Reservations, a Fond Foodie Memory and More Dining Tidbits

A restaurant etiquette reminder, catching up with one of MKE’s bygone resto chefs and more


Why Do I Need to Make a Reservation?

Our dining editor on why booking a table is the considerate thing to do  

Q:  I like to keep things loose when I go out to eat, but it seems like more and more restaurants are requiring reservations. Why are they cramping my spontaneity? 

A: I get this question a lot. Like it or not, you really do need a reservation – especially on a Friday or Saturday night. In the last few years, staffs have shrunk and many restaurants have cut their hours – just a few of the reasons it’s gotten harder to get that coveted table. If you need to cancel a reservation, give the restaurant 24 hours’ notice unless it’s an emergency. It seems like an obvious courtesy, but no-shows are too common and hurt the restaurant, from wasted food to lost money for the server. Some places, particularly restaurants with very few seats or a prix fixe menu (like EsterEv), ask for a credit card deposit at the time of reservation. Others, including Ardent, require you to prepay for the meal when you book. Restaurants, particularly small ones, operate on thin profit margins. These policies may seem like an inconvenience but help restaurants survive.

What I’m Reading Right Now

Launched by Kickstarter in 2017, EATEN Magazine is a sumptuously illustrated indie publication (produced in England and printed in Germany) that covers ancient foodways and recipes and tells the stories of lesser-known gastronomes of the past. New issues drop three times a year, with its latest, Issue 13, putting a unique stamp on the morning meal with stories that explore the fascist history of Italian coffee culture and the development of the “all-American” breakfast. EATEN is bona-fide coffee-table material.   – AC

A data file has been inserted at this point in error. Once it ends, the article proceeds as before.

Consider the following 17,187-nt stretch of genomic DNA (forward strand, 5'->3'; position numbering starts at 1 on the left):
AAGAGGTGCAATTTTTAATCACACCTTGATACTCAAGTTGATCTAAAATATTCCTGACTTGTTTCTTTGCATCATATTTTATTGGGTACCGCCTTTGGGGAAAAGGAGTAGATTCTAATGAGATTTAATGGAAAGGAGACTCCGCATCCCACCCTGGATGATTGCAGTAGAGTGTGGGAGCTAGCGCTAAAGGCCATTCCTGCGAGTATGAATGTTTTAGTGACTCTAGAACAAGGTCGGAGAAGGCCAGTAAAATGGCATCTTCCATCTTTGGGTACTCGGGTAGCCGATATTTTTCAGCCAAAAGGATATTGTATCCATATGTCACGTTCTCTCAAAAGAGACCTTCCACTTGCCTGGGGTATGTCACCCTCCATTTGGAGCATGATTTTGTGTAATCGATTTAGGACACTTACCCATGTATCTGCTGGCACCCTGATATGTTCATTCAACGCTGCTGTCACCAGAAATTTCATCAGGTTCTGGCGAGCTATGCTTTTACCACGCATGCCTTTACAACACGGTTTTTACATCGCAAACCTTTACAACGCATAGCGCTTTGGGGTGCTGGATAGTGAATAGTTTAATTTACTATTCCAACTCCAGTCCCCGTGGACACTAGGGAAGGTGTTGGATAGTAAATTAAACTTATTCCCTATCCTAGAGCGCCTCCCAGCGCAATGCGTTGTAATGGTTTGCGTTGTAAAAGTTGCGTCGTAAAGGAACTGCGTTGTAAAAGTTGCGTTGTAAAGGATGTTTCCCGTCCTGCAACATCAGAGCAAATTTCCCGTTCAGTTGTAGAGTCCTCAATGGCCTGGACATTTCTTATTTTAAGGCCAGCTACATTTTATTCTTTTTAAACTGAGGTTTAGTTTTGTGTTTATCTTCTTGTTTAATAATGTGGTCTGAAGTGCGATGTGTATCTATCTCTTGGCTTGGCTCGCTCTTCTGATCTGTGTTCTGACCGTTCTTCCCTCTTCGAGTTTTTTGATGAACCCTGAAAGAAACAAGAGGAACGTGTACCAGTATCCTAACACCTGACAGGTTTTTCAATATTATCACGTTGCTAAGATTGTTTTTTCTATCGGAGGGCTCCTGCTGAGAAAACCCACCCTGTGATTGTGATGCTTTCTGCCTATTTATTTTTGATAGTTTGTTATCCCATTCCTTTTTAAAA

Two Chefs Tosa

Photo courtesy of Two Chefs Tosa

A fond memory for local foodies, Roots Restaurant and Cellar (1818 N. Hubbard St.) was a farm-to-table establishment that delivered a freshest-of-the-fresh approach. The two-level spot with striking city views operated from 2004 to 2012 and was subsequently home to various other concepts; currently, a modern Greek restaurant is in the works to replace the former View MKE. “Roots was a philosophy first, and a restaurant second,” says chef/owner John Raymond, who, after closing that chapter, spent five years at Lake Park Bistro. In 2021, he and his wife, pastry chef Carla Raymond-Haas, opened a prepared meal service called Two Chefs Tosa. They work out of a commercial kitchen and cater to a “small network” of clients. The dishes are scratch-made, including breads and sauces. The couple considers it their dream job: “We have so much fun,” says Raymond, 51. “This is our first and last chapter together.” To browse the menu or order, go to – AC


Spots You Love

Where are you celebrating Valentine’s Day? We asked our Instagram followers for their top romantic spots, and tied for No. 1 were two tried-and-trues: Lake Park Bistro (3133 E. Newberry Blvd.) and Zarletti (741 N. Milwaukee St.).  Pasta and pâté rule the romantic roost. 



This story is part of Milwaukee Magazine‘s February issue.

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Ann Christenson has covered dining for Milwaukee Magazine since 1997. She was raised on a diet of casseroles that started with a pound of ground beef and a can of Campbell's soup. Feel free to share any casserole recipes with her.